Kubiak will implement some interesting zone-blocking intricacies that help his lineman with leverage while adding ambiguity to the play-call.  Some things I saw from the Texans was increased Pin+Pull or “Fold” technique:

The Fold technique gives a “Power” look from a zone-blocking base.  In the above image, LT Monroe “down blocks” the 3-technique while LG Shipley pulls to the play-side to seal the first scraping ‘backer.  These wrinkles were not the norm for the Ravens last year, who too often used “Reach” blocks across the offensive line.  This, as many know, ended poorly.

Kubiak’s zone-blocking scheme will emphasize in-line tight-ends as well as blocking fullbacks in order to introduce extra beef and extra gaps to the defensive front.  These strategies will be personnel dependent, particularly since the Ravens do not currently have a blocking tight-end and Leach’s future in purple looks bleak.

Passing Game

Kubiak is a West-Coast disciple who uses many of the same concepts that Mike Shanahan used while they were together in Denver.  This type of passing game was designed by Bill Walsh and emphasizes “rhythm” passing with precision timing.  Although a bit of a departure from the Walshian system, Kubiak’s play-book still allows the offense to use standard coverage-beaters against well-defined defensive looks due to its rigidity in route combinations.  Even Matt Schaub, a sub-par QB, had the ability to thrive without impressive arm-strength because the scheme allowed routes to take advantage of seams in the defense in order to reduce the number of contested throws.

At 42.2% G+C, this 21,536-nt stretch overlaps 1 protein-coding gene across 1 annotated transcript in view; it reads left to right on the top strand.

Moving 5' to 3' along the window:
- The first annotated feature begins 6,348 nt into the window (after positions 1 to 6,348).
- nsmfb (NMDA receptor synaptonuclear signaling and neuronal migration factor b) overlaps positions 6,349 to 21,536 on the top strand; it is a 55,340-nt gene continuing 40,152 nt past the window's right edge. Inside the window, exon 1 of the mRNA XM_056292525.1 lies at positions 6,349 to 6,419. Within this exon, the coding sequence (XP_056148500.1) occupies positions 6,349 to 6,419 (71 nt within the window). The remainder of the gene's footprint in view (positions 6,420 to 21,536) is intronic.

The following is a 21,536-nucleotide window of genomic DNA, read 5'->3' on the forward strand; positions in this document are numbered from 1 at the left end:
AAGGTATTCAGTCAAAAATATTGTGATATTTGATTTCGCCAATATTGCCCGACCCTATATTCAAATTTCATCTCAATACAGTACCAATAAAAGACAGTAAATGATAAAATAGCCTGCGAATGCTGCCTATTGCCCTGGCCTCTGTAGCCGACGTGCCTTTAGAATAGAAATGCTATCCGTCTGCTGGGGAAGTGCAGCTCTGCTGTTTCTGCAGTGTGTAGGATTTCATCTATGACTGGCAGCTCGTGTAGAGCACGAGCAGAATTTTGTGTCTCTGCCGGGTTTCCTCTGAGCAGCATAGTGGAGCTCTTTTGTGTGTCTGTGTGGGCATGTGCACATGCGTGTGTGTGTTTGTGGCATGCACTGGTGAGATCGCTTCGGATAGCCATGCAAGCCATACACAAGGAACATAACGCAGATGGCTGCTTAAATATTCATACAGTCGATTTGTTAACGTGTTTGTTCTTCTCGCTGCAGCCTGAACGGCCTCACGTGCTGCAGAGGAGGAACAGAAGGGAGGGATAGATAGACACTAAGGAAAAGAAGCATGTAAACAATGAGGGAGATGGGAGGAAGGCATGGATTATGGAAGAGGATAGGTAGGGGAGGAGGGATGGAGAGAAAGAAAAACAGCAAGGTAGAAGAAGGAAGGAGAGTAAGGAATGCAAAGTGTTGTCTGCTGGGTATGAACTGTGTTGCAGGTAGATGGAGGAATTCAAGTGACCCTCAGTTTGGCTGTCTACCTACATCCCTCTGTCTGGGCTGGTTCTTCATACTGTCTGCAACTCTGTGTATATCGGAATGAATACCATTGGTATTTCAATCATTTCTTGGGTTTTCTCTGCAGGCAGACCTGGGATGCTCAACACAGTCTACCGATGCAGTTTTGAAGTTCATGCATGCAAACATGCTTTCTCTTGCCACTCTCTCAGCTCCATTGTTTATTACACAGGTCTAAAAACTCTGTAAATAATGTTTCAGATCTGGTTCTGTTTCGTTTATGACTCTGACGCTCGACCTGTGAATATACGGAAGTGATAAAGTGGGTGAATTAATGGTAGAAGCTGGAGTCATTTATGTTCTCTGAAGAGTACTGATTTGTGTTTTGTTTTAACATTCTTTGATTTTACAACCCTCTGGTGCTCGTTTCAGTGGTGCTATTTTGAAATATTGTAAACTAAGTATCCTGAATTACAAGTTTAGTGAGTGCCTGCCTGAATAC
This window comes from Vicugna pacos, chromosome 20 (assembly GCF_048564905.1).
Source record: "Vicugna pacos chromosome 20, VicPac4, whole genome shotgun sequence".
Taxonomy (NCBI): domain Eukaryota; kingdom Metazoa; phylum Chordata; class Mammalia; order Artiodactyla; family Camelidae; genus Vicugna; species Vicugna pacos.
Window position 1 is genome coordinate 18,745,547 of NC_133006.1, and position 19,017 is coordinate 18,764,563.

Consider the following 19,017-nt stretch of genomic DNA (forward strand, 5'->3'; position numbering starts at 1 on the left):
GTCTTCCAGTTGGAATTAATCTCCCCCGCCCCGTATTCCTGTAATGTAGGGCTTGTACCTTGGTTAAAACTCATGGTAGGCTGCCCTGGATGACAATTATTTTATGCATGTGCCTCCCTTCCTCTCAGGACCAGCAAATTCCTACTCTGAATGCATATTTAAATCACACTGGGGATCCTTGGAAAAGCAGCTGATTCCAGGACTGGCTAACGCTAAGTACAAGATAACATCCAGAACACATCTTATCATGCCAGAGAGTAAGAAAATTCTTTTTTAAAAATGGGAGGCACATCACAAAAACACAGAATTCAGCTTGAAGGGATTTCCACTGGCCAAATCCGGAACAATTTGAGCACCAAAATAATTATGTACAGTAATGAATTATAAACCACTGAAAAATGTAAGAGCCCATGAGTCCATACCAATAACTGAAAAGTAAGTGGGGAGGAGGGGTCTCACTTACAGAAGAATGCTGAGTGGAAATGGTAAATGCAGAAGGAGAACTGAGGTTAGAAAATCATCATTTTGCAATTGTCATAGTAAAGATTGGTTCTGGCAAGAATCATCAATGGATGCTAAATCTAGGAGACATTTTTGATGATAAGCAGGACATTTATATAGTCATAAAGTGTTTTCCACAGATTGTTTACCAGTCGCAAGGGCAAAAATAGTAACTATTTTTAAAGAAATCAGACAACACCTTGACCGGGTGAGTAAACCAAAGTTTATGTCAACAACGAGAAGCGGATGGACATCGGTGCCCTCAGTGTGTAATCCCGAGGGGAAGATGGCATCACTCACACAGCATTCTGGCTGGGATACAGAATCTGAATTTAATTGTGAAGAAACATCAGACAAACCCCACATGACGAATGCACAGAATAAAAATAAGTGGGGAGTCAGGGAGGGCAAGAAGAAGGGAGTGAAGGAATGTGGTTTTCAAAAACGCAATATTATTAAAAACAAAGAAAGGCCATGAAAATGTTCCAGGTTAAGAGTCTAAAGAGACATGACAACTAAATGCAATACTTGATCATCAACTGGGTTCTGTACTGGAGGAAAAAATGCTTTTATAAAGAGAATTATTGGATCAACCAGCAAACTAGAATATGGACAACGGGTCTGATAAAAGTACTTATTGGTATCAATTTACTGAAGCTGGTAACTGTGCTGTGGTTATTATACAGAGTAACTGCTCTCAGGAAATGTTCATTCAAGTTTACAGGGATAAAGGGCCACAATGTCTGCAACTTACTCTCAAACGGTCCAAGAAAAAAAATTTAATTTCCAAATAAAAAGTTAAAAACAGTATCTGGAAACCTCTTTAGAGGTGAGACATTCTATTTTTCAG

Kubiak runs a high-percentage of his pass plays from play action. And the zone-blocking scheme allows for the “boot” and “dash” roll-out game to suck in defenders and make them chase receivers:

Another reason for optimism is the focus on “shot plays” from play/boot action.  With a moderately successful rushing attack, Flacco should be able to take advantage of heavy defensive personnel and throw deep passes to speedster Torrey Smith with far more efficiency.  In addition, the deep pass concepts under Kubiak appear to schematically isolate receivers rather than asking them to beat deep zone coverage or double-teams by high-pointing the football in the air.

Lastly, the Kubiak-led Texans were adept at running screens from a number of formations.  The Ravens screen-game was poorly blocked as they used unconventional blocking techniques that, frankly, just didn’t work.  The Texans HB screen game employs the Center and both Guards in front of the pass-catcher and they often cut-block linebackers along the way.  Additionally, when this offense faces off-coverage, WR screens are used effectively: